Risk of bias in individual studies

We used Cochrane’s risk of bias tool for randomised controlled trials.40 Risk of bias was rated independently and in duplicate, with conflicts resolved through discussion with a third reviewer.

Summary measures and synthesis

For main and moderation analyses, we used bayesian arm based multilevel network meta-analysis models.41 All network meta-analytical approaches allow users to assess the effects of treatments against a range of comparisons. The bayesian arm based models allowed us to also assess the influence of hypothesised moderators, such as intensity, dose, age, and sex. Many network meta-analyses use contrast based methods, comparing post-test scores between study arms.41 Arm based meta-analyses instead describe the population-averaged absolute effect size for each treatment arm (ie, each arm’s change score).41 As a result, the summary measure we used was the standardised mean change from baseline, calculated as standardised mean differences with correction for small studies (Hedges’ g). In keeping with the norms from the included studies, effect sizes describe treatment effects on depression, such that larger negative numbers represent stronger effects on symptoms. Using National Institute for Health and Care Excellence guidelines,42 we standardised change scores for different depression scales (eg, Beck depression inventory, Hamilton depression rating scale) using an internal reference standard for each scale (for each scale, the average of pooled standard deviations at baseline) reported in our meta-analysis. Because depression scores generally show regression to the mean, even in control conditions, we present effect sizes as improvements beyond active control conditions. This convention makes our results comparable to existing, contrast based meta-analyses.

Active control conditions (usual care, placebo tablet, stretching, educational control, and social support) were grouped to increase power for moderation analyses, for parsimony in the network graph, and because they all showed similar arm based pooled effect sizes (Hedges’ g between −0.93 and −1.00 for all, with no statistically significant differences). We separated waitlist control from these active control conditions because it typically shows poorer effects in treatment for depression.43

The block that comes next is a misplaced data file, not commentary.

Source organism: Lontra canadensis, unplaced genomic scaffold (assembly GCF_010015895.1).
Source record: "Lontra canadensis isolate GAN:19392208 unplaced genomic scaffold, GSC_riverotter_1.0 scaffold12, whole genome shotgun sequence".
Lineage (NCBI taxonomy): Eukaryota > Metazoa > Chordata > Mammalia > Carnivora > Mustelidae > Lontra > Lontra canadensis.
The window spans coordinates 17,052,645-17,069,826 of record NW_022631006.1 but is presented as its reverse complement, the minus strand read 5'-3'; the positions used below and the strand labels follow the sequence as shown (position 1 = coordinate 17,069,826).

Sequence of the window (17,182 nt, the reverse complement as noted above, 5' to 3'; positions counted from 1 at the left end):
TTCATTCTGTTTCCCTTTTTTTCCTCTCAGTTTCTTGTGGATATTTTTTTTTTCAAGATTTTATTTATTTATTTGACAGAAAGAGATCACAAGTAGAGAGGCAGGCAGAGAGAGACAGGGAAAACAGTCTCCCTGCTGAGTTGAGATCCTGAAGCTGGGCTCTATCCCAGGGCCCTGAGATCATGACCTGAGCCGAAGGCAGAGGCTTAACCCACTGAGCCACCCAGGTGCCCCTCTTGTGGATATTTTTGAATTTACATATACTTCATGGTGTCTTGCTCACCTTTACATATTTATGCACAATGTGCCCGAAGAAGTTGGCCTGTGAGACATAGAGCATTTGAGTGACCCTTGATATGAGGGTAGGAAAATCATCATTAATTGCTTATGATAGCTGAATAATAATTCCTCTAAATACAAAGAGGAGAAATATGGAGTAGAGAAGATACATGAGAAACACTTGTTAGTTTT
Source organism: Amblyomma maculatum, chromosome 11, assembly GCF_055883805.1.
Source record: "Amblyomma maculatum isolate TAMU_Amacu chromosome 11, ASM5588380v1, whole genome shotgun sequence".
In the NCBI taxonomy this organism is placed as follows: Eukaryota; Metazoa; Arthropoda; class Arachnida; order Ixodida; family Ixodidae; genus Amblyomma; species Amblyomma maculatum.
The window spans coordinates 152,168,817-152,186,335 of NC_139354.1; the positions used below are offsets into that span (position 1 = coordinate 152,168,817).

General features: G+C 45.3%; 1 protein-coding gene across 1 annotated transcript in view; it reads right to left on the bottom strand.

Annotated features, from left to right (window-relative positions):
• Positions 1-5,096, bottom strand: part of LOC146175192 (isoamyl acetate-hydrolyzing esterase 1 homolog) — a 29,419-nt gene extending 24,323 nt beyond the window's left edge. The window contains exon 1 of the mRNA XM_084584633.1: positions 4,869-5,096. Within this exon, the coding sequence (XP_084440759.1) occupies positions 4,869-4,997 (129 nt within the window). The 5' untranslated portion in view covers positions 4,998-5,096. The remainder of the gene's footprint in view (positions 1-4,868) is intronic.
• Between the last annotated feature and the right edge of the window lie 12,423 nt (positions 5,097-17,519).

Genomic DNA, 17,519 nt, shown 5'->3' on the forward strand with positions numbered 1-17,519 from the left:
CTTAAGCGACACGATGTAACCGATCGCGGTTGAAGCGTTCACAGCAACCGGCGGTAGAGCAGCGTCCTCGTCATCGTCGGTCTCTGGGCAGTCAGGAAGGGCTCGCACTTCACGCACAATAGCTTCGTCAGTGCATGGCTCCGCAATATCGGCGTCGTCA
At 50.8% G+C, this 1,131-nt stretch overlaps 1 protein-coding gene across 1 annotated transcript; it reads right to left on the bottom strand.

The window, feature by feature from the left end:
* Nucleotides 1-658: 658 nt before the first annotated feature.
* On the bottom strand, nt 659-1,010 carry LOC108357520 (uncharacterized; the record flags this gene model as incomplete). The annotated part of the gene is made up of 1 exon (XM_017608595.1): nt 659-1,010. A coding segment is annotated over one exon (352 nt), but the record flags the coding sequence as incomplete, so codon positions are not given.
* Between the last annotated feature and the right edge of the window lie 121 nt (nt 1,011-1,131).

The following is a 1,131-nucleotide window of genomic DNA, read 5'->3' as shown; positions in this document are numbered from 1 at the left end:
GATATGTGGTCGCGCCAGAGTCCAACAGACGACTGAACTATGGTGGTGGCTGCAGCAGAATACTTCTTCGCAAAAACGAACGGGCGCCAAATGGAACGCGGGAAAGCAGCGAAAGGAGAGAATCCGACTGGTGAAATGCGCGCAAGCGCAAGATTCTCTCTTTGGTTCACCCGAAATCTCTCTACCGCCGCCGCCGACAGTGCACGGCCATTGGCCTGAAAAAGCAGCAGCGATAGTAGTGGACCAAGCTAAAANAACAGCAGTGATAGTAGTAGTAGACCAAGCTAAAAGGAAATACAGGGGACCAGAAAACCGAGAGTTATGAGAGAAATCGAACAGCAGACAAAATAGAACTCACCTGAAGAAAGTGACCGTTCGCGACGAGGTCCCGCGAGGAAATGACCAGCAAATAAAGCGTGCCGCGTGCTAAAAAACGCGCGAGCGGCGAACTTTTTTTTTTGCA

Bayesian meta-analyses were conducted in R44 using the brms package.45 We preregistered informative priors based on the distributional parameters of our meta-analytical model.46 We nested effects within arms to manage dependency between multiple effect sizes from the same participants.46 For example, if one study reported two self-reported measures of depression, or reported both self-report and clinician rated depression, we nested these effect sizes within the arm to account for both pieces of information while controlling for dependency between effects.46 Finally, we compared absolute effect sizes against a standardised minimum clinically important difference, 0.5 standard deviations of the change score.47 From our data, this corresponded to a large change in before and after scores (Hedges’ g −1.16), a moderate change compared with waitlist control (g −0.55), or a small benefit when compared with active controls (g −0.20). For credibility assessments comparing exercise modalities, we used the netmeta package48 and CINeMA.49 We also used netmeta to model acceptability, comparing the odds ratio for drop-out rate in each arm.

Additional analyses

All prespecified moderation and sensitivity analyses were performed. We moderated for participant characteristics, including participants’ sex, age, baseline symptom severity, and presence or absence of comorbidities; duration of the intervention (weeks); weekly dose of the intervention; duration between completion of treatment and measurement, to test robustness to remission (in response to a reviewer’s suggestion); amount of autonomy provided in the exercise prescription; and presence of each behaviour change technique. As preregistered, we moderated for behaviour change techniques in three ways: through meta-regression, including all behaviour change techniques simultaneously for primary analysis; including one behaviour change technique at a time (using 99% credible intervals to somewhat control for multiple comparisons) in exploratory analyses; and through meta-analytical classification and regression trees (metaCART), which allowed for interactions between moderating variables (eg, if goal setting combined with feedback had synergistic effects).50 We conducted sensitivity analyses for risk of bias, assessing whether studies with low versus unclear or high risk of bias on each domain showed statistically significant differences in effect sizes.

Credibility assessment